Home > Research > Publications & Outputs > Producing and consuming celebrity identity myths
View graph of relations

Producing and consuming celebrity identity myths: unpacking the classed identities of Cheryl Cole and Katie Price

Research output: Contribution to Journal/MagazineJournal articlepeer-review

<mark>Journal publication date</mark>2015
<mark>Journal</mark>Journal of Marketing Management
Issue number5-6
Number of pages23
Pages (from-to)502-524
Publication StatusPublished
Early online date24/03/15
<mark>Original language</mark>English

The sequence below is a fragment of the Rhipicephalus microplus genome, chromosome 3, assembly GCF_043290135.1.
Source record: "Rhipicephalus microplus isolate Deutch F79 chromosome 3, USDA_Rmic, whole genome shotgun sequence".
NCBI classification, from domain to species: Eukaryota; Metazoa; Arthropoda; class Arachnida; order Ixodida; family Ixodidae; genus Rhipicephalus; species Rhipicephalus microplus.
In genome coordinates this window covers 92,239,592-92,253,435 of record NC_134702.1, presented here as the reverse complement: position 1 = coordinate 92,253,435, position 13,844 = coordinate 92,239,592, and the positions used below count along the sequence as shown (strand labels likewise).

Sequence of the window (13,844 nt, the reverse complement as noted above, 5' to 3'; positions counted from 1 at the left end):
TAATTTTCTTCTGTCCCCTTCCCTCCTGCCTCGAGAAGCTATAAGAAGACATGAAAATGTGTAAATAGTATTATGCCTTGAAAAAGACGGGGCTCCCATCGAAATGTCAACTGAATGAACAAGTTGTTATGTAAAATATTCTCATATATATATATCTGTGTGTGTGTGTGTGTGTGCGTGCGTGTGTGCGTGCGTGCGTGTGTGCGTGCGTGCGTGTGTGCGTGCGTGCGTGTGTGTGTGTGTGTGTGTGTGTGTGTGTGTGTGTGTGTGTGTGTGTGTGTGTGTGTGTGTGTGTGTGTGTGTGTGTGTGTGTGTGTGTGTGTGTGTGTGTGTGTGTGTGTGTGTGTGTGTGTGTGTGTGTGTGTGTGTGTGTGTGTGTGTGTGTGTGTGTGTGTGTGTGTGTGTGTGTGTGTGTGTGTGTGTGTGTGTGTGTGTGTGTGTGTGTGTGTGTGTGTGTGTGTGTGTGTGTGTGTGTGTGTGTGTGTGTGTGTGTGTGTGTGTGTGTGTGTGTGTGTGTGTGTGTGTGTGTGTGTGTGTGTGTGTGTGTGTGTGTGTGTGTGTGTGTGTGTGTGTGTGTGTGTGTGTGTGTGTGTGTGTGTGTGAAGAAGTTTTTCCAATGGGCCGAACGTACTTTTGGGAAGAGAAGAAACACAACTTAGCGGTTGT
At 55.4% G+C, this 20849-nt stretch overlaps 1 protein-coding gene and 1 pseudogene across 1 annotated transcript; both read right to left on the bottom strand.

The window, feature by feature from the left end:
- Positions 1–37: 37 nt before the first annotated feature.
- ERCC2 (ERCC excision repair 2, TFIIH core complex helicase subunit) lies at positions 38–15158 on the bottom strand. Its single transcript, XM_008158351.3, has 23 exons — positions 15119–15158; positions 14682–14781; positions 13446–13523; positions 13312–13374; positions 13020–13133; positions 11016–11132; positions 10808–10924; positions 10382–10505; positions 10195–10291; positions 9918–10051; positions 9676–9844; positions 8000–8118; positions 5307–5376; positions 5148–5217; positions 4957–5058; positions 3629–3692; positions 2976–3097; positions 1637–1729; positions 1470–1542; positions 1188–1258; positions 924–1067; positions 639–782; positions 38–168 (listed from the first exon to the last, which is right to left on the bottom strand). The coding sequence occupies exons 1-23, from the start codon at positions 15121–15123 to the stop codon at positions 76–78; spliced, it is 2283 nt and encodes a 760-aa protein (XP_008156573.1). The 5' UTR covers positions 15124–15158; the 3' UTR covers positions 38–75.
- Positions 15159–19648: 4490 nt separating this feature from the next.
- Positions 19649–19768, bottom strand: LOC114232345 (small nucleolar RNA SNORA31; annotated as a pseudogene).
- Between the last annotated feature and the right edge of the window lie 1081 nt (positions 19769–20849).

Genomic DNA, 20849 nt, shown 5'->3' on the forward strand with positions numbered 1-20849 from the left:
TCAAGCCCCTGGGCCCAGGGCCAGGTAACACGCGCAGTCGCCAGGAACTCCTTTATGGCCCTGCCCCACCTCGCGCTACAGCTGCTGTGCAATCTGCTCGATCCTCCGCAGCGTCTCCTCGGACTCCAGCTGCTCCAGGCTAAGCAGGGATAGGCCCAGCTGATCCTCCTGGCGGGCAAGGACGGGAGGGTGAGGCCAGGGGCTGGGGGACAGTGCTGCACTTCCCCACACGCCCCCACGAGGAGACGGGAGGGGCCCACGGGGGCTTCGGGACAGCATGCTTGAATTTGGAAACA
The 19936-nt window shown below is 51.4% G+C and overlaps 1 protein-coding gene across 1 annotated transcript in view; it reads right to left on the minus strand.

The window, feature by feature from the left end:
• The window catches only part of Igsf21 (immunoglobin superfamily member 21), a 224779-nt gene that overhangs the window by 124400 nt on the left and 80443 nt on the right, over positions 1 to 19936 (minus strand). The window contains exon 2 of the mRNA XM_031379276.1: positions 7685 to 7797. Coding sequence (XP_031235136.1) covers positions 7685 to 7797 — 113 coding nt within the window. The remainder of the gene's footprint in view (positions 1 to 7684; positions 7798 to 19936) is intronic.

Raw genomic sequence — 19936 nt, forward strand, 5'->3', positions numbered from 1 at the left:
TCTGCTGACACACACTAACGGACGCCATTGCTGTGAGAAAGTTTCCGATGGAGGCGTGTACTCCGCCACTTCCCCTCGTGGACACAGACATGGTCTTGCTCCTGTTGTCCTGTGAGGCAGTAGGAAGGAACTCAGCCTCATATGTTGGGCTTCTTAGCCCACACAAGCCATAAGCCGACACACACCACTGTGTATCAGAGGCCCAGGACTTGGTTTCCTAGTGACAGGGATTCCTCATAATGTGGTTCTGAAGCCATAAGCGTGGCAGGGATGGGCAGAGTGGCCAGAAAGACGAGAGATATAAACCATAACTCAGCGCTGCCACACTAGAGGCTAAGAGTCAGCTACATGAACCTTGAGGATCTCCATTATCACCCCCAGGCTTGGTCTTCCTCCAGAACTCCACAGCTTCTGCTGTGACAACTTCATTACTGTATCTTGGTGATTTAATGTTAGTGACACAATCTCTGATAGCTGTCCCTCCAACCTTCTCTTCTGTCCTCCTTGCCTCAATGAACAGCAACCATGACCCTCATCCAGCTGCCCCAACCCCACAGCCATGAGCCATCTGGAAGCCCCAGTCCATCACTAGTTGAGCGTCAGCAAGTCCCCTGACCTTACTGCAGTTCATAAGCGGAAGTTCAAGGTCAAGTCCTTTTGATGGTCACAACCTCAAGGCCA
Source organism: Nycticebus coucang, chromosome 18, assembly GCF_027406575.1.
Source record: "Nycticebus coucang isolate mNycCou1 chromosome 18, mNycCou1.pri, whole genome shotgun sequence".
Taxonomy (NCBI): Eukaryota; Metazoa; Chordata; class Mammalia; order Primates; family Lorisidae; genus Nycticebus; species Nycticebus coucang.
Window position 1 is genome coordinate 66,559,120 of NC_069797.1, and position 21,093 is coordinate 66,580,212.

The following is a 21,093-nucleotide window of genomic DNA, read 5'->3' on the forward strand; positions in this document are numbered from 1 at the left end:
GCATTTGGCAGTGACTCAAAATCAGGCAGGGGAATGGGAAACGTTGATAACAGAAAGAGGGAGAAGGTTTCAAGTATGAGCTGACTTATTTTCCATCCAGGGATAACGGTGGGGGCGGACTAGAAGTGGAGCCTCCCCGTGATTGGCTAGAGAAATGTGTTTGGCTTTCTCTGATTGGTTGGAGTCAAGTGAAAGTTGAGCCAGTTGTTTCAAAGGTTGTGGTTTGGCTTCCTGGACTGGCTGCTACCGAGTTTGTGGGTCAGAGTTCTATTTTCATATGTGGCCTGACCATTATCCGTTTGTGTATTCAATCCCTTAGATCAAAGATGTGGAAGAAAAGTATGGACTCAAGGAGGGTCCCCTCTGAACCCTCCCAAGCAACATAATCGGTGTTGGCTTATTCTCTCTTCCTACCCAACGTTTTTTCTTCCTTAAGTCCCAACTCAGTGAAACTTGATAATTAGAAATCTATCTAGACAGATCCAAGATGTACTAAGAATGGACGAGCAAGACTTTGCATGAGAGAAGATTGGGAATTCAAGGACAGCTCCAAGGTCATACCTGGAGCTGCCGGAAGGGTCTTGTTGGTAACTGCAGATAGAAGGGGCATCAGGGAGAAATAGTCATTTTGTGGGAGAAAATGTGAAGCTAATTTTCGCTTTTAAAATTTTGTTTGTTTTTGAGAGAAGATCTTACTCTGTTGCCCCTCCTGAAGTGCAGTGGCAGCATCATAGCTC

We investigate the ways in which celebrity identity myths are created, shaped, interpreted and utilised by media, celebrities and consumers. Two working-class female celebrities, Cheryl Cole and Katie Price, provide our focus, and we draw on an analysis of articles in the popular press, celebrity autobiographies and qualitative data collected with 16- to 18-year-olds. We find that class-infused celebrity identity myths (‘celebrity chav’) are constructed in terms of glamour, allure and charisma but also vulgarity, repulsion and ordinariness. Young consumers interpret these myths based on judgements of taste, morality, connection and worthiness and utilise them in order to support the identity goals of distinction, affirmation, belonging and enhancement.